By John L. Turner

This is the first in a two-part series on Long Island’s water supply.

When thinking of Long Island’s groundwater supply – its drinking water aquifers – it helps to visualize a food you might eat while drinking water – say, a three-way turkey sandwich tiers – a slice of cheese on top, a juicy, thick disc of tomato in the middle, a slice of turkey on the bottom, all resting on a piece of hard, crusty bread.

Well, substitute the upper glacial aquifer for cheese, the thicker Magothy aquifer for tomatoes, the Lloyd aquifer for turkey, and a “bedrock basement” for bread and you have the system of Long Island Tiered Groundwater. It is this collection of underground aquifers – these sections of the sandwich – that are the only source of water for all the uses for which the people of Long Island use water. Hydrologists estimate that there are approximately 90 trillion gallons of water contained in Long Island’s groundwater supply.

Our sandwich model described above is not entirely accurate as there is another layer called the Raritan clay formation separating the Magothy and Lloyd aquifers. This layer of clay, about 200 feet thick, retards the movement of water (for a number of reasons water moves painfully slowly through clay) and is called an aquitard. So in our sandwich model, let’s make the thin but impactful clay formation a layer of mustard or mayonnaise. Except for this clay containment layer, Long Island is essentially a million-acre pile of sand whose geology is generally distinguished by subtle changes in the composition, texture, and porosity of its materials. geological – various mixtures of silt, clay, sand, gravel. and pebbles that affect transmissivity or water movement rates.

The bedrock basement (the bread in our sandwich) that underlies all of Long Island is metamorphic rock estimated to be around 400 million years old. It dips northwest to southeast dipping at about 50 feet per mile. Thus, while the thickness of freshwater aquifers in northwest Queens is only a few hundred feet, it is around 2,000 feet in western Southampton.

On the North and South Forks and the barrier islands of the South Rim, fresh water does not extend to bedrock as it does in Nassau County and much of the west and center of Suffolk county. It is shallower on the barrier islands, with the freshwater lens extending only several tens of feet.

On the North Fork it goes a bit deeper before the water turns salty and is deepest on the wide South Fork where the freshwater lens extends down to about 550-600 feet. The depth of the aquifer is influenced by the number of feet above sea level of the water table. There is a hydrological formula, called the Ghyben-Herzberg Principle, which states that for every foot of water above sea level, there are 40 feet of fresh water below.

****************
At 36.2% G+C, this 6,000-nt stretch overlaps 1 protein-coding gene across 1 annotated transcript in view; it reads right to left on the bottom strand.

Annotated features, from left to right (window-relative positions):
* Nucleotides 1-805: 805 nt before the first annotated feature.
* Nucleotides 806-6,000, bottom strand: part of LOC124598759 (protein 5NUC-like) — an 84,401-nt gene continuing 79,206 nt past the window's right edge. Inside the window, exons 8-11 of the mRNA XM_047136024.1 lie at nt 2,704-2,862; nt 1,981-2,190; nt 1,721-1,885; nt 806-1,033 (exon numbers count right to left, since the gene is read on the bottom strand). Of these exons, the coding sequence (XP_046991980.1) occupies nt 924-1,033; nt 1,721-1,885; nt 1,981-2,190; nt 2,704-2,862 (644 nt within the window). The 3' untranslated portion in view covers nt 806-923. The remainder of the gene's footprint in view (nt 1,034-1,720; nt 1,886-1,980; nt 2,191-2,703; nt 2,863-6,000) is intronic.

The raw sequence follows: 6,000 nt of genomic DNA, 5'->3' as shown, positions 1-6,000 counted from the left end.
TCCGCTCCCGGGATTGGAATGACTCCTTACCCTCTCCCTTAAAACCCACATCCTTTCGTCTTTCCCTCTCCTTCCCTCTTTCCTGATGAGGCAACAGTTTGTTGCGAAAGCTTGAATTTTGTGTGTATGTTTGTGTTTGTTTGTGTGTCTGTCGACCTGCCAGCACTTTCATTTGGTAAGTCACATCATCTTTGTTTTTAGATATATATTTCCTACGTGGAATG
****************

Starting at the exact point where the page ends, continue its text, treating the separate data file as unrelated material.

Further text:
Water from underground aquifers is not stored in large underground pools or caverns, as is the case in other places in the country with markedly different geology. On the contrary, the water is located between the tiny interstitial spaces existing between the innumerable particles of sand. that collectively make up Long Island. Given this, it is not surprising that groundwater flows (under the influence of gravity) slowly downwards and laterally (depending on where the water is in the aquifer) moving on the order of a few feet per day at most, but generally in the ballpark of about one foot per day.

It takes tens to hundreds or even thousands of years for water to move through the system, depending on where it first landed on the surface of the island. Water pumped from the seashore of the lowest aquifer – the Lloyd Aquifer – may have fallen as rain many years before the start of the ancient Greek Empire.

In the late 1970s, several government studies helped us better understand some of the basics of how the groundwater system works. One of the important lessons from this research is that it is the middle two-thirds half of the island that is most important for recharge – this segment is known as the “deep flow recharge zone” because a raindrop that lands here will travel vertically downward recharging the vast underground water supply.